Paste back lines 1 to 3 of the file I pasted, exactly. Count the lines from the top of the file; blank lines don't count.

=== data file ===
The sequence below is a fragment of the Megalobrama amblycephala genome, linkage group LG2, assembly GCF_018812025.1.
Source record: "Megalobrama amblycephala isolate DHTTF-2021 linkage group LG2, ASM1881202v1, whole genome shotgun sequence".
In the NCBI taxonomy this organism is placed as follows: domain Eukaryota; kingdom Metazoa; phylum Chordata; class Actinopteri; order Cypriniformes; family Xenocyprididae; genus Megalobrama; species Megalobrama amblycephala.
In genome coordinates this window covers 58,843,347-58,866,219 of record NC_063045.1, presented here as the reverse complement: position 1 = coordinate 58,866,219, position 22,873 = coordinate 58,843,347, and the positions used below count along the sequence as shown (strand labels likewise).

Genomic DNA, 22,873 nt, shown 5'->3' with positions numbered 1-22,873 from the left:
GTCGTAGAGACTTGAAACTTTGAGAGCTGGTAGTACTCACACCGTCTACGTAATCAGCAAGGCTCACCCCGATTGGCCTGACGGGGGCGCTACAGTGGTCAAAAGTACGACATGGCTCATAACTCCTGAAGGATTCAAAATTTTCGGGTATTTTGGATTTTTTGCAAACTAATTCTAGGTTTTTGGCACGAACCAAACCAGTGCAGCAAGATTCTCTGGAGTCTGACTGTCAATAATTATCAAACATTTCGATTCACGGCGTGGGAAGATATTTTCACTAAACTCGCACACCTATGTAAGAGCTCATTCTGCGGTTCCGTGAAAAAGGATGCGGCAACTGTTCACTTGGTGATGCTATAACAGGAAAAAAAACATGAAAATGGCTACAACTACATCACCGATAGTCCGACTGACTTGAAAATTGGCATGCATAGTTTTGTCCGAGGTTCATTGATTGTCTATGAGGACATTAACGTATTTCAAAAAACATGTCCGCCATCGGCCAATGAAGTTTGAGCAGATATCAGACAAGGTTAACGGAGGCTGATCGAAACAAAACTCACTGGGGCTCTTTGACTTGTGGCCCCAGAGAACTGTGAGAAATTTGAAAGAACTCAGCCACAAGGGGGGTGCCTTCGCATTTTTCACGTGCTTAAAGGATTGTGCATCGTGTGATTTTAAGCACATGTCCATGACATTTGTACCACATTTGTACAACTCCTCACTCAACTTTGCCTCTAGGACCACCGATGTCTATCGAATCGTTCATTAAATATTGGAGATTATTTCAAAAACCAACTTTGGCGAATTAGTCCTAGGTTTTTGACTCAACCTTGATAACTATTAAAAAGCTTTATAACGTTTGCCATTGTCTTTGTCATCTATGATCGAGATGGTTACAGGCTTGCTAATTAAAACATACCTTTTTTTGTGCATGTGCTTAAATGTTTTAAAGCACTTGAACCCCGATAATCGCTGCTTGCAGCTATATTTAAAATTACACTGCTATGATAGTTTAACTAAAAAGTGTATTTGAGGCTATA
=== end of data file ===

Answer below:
The sequence below is a fragment of the Megalobrama amblycephala genome, linkage group LG2, assembly GCF_018812025.1.
Source record: "Megalobrama amblycephala isolate DHTTF-2021 linkage group LG2, ASM1881202v1, whole genome shotgun sequence".
In the NCBI taxonomy this organism is placed as follows: domain Eukaryota; kingdom Metazoa; phylum Chordata; class Actinopteri; order Cypriniformes; family Xenocyprididae; genus Megalobrama; species Megalobrama amblycephala.